The Synthetic Data Vault is freely available on GitHub, and the latest of its 40 releases was issued in December 2022. The software, now part of DataCebo, has been downloaded more than a million times, Veeramachaneni said, and is used by financial institutions and insurance companies, among others.
It’s also possible for an organization to build its own synthetic data sets. Generally speaking, it requires an existing data set, a machine learning model, and the expertise needed to train a model and evaluate its output.
A step above de-identification
Software developers and data scientists often work with data sets that have been “de-identified,” meaning that personal information, such as a credit card number, birth date, bank account number, or health plan number, has been removed to protect individuals’ privacy. This is required for publicly available data, and it’s a cornerstone of health care and life science research.
But it’s not foolproof. A list of credit card transactions might not display an account number, Veeramachaneni said, but the date, location, and amount might be enough to trace the transaction back to the night you met a friend for dinner. On a broader scale, even health records de-identified against 40 different variables can be re-identified if, for example, someone takes a specific medication to treat a rare disease.
A synthetic data set doesn’t suffer these shortcomings. It preserves the correlations among data variables — the rare disease and the medication — without linking the data to the individual with that diagnosis or prescription. “You can model and sample the properties in the original data without having a problem of data leakage,” Veeramachaneni said.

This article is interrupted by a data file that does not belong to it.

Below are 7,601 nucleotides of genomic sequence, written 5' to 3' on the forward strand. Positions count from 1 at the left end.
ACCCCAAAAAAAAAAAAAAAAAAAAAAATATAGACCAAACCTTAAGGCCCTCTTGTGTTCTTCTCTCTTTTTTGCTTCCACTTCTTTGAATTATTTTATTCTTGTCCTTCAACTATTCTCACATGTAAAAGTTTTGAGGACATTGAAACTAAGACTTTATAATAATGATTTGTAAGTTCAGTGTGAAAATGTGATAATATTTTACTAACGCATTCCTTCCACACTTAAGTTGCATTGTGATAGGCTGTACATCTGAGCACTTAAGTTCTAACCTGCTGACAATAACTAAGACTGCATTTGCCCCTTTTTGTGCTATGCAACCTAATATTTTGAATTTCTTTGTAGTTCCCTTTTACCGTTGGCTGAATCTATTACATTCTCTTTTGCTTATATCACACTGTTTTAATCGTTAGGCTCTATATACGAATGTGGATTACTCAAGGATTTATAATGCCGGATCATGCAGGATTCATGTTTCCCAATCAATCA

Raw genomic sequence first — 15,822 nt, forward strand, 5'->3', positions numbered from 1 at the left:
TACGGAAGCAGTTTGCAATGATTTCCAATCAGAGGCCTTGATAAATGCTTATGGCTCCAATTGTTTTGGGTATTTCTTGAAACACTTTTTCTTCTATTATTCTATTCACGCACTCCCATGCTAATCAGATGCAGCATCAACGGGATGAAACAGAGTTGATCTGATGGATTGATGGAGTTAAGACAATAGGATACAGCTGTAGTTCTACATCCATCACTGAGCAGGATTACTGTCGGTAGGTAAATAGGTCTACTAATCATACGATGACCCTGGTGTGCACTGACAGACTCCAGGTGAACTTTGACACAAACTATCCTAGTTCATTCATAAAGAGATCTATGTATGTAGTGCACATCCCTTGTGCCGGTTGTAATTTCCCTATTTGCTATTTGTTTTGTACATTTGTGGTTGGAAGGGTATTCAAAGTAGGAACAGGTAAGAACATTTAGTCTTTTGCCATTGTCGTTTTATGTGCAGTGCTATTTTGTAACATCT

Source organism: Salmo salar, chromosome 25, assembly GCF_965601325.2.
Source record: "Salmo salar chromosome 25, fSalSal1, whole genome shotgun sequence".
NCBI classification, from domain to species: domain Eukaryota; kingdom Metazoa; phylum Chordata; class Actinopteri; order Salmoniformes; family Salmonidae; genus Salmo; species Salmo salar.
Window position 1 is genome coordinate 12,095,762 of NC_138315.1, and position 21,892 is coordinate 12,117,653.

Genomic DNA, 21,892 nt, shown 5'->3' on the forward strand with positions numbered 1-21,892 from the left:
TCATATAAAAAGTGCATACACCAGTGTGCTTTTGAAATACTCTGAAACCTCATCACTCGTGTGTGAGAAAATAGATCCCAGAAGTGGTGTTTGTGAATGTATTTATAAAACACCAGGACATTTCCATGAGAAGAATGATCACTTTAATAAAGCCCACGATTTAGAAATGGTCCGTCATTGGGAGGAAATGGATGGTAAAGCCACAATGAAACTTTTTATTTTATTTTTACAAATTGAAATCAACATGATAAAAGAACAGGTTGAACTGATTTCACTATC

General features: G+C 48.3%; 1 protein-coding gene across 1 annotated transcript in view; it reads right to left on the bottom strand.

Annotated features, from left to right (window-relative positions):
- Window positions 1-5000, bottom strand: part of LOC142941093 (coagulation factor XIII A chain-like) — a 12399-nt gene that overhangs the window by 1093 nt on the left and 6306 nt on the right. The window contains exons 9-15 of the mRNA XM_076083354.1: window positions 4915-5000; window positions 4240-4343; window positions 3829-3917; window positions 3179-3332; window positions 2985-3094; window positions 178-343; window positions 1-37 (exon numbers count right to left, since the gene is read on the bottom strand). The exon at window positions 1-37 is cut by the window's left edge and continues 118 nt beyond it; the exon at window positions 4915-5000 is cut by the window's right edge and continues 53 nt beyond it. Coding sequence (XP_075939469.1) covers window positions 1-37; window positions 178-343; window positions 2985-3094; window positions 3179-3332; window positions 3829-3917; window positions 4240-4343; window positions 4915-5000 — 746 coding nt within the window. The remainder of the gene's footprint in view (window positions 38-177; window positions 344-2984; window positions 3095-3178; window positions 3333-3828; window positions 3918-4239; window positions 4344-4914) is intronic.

This means that synthetic data can be shared much more easily than real data. Industry best practices in health care and finance suggest that data should be encrypted at rest, in use, and in transit. Even if this isn’t explicitly required in federal regulations, it’s implied by the steep penalties assessed for the failure to protect personal information in the event of a data breach.
In the past, that’s been enough to stop companies from sharing data with software developers, or even sharing it within an organization. The intention is to keep data in (purportedly) safe hands, but the effect is that it hinders innovation, as data isn’t readily available for building a software prototype or identifying potential growth opportunities.
“There are a lot of issues around data management and access,” Veeramachaneni said. It gets even thornier when development, testing, and debugging teams have been offshored. “You have to increase productivity, but you don’t want to put people in a situation where they have to make judgment calls about whether or not they should use the data set,” he said.
Synthetic data eliminates the need to move real data sets from one development team to another. It also lets individuals store data locally instead of logging into a central server, so developers can work at the pace they’re used to.
An additional benefit, Veeramachaneni said, is the ability to address bias in data sets as well as the models that analyze them. Since synthetic data sets aren’t limited to the original sample size, it’s possible to create a new data set and refine a machine learning model before using the data for development or analysis.
Access to data means access to opportunities
The ability to freely share and work with synthetic data might be its greatest benefit: It’s broadly available and ready to be used.